The issue of inheritance – how much, when, why, and how to make it equal – all factor into whether or not inheritance will be perceived as fair.
Make a note as to what I just said… Fairness is in the perception of the inheritors. They do not see it from the perspective of the giver – usually the parent(s) or grandparent(s).
A recent article from AARP offers some suggestions which I highlight for you briefly here. However, let me make this very important point, not so much as an consultant/coach to millionaire families but as a son of a multi-millionaire.
Having grown up in a wealthy family I highly suggest hiring a specialist to guide you through the thought process of what makes for an appropriate inheritance. There are just too many blind spots that can derail intentions.
And in hiring a specialist I recommend someone with a proven process, a writer and speaker on the topic, exclusively works with millionaire families and with personal family wealth experience.
Now, to get you started in your thinking before meeting with a specialist, here are some items AARP suggests you think about.
First, manage your heirs’ expectations with open communication. Many children greatly devalue their parent’s estates (most by $100,000 or more). This doesn’t mean you have to be completely transparent regarding your finances, but parents should give kids a basic sense of where they stand. It’s also important to remind them that your financial situation is capable of change should you require extra medical care.
Secondly, try to keep inheritances as equal as possible to minimize fighting. When a parent appoints financial responsibility to a child, they’re saying who they think is worthy, capable, and trustworthy. Distribution among children should be as equal as possible to avoid hurt feelings.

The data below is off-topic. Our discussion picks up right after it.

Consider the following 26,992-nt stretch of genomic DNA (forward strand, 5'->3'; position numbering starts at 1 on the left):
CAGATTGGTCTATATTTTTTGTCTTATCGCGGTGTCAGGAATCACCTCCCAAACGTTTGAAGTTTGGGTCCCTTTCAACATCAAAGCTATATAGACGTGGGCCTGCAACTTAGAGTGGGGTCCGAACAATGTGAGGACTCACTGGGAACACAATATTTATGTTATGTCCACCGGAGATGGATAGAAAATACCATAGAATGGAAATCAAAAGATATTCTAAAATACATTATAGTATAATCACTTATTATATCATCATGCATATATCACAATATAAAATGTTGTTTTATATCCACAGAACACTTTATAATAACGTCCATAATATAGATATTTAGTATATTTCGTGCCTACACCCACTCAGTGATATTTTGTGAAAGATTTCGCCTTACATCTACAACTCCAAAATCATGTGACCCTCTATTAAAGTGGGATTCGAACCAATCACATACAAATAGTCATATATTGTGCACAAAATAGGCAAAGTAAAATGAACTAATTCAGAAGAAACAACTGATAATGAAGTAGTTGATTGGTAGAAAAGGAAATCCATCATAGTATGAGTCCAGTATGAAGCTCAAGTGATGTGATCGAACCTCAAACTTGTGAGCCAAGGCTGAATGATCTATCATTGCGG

Next, do the distributing yourself. You may name your oldest child as the beneficiary and trust him to divvy it up, but who knows what will happen after you’re gone. If you want all children to inherit equally, state them all as beneficiaries.
If you do want to distribute your assets unequally, the next step is to explain why. Some children may be in better financial situations than the others and are therefore less in need of the money. Be careful, though, as this can cause resentment and regret—the last thing you want your plan to do.
Finally, if there are any concerns as to how your heirs will use the money, consider setting up a trust with a few strings attached (distributing assets to heirs at certain ages, for example). The idea here is that financial decisions will be better made with maturity.
The best advice I can give you when making decisions about passing on your wealth to family is to never go at it alone. Consult an experienced estate planner who really functions like a specialist, to help guide you down a path that is most beneficial to you and your heirs. Your memorable legacy with your family depends on getting wealth transfer done right.